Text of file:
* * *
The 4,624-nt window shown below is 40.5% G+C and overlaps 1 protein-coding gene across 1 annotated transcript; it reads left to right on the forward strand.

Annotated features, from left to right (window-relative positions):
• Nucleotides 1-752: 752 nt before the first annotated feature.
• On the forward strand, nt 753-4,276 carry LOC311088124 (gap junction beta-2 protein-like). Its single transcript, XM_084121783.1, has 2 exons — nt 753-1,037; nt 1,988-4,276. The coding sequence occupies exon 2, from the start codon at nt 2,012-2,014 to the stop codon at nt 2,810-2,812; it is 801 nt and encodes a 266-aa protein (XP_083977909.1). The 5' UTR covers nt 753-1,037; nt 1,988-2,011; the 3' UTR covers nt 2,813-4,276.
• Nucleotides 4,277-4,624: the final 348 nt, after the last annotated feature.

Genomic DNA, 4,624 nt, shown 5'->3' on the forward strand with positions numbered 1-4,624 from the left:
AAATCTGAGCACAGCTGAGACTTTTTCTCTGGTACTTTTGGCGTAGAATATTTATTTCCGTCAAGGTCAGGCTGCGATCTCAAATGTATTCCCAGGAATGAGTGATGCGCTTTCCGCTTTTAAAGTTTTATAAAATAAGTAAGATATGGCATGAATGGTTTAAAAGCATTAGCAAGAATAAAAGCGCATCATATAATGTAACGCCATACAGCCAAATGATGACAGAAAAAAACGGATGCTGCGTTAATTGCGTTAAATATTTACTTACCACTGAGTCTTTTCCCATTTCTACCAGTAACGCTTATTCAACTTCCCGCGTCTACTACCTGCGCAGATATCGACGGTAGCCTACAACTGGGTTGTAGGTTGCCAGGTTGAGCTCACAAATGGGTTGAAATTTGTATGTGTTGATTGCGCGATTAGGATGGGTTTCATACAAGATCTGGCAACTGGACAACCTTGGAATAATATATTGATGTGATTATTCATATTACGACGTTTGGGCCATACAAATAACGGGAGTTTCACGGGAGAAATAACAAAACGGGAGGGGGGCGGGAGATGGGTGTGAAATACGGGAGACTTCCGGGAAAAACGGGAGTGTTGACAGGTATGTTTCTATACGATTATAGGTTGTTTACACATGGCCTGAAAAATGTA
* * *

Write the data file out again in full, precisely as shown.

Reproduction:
The 4,624-nt window shown below is 40.5% G+C and overlaps 1 protein-coding gene across 1 annotated transcript; it reads left to right on the forward strand.

Annotated features, from left to right (window-relative positions):
• Nucleotides 1-752: 752 nt before the first annotated feature.
• On the forward strand, nt 753-4,276 carry LOC311088124 (gap junction beta-2 protein-like). Its single transcript, XM_084121783.1, has 2 exons — nt 753-1,037; nt 1,988-4,276. The coding sequence occupies exon 2, from the start codon at nt 2,012-2,014 to the stop codon at nt 2,810-2,812; it is 801 nt and encodes a 266-aa protein (XP_083977909.1). The 5' UTR covers nt 753-1,037; nt 1,988-2,011; the 3' UTR covers nt 2,813-4,276.
• Nucleotides 4,277-4,624: the final 348 nt, after the last annotated feature.

Genomic DNA, 4,624 nt, shown 5'->3' on the forward strand with positions numbered 1-4,624 from the left:
AAATCTGAGCACAGCTGAGACTTTTTCTCTGGTACTTTTGGCGTAGAATATTTATTTCCGTCAAGGTCAGGCTGCGATCTCAAATGTATTCCCAGGAATGAGTGATGCGCTTTCCGCTTTTAAAGTTTTATAAAATAAGTAAGATATGGCATGAATGGTTTAAAAGCATTAGCAAGAATAAAAGCGCATCATATAATGTAACGCCATACAGCCAAATGATGACAGAAAAAAACGGATGCTGCGTTAATTGCGTTAAATATTTACTTACCACTGAGTCTTTTCCCATTTCTACCAGTAACGCTTATTCAACTTCCCGCGTCTACTACCTGCGCAGATATCGACGGTAGCCTACAACTGGGTTGTAGGTTGCCAGGTTGAGCTCACAAATGGGTTGAAATTTGTATGTGTTGATTGCGCGATTAGGATGGGTTTCATACAAGATCTGGCAACTGGACAACCTTGGAATAATATATTGATGTGATTATTCATATTACGACGTTTGGGCCATACAAATAACGGGAGTTTCACGGGAGAAATAACAAAACGGGAGGGGGGCGGGAGATGGGTGTGAAATACGGGAGACTTCCGGGAAAAACGGGAGTGTTGACAGGTATGTTTCTATACGATTATAGGTTGTTTACACATGGCCTGAAAAATGTA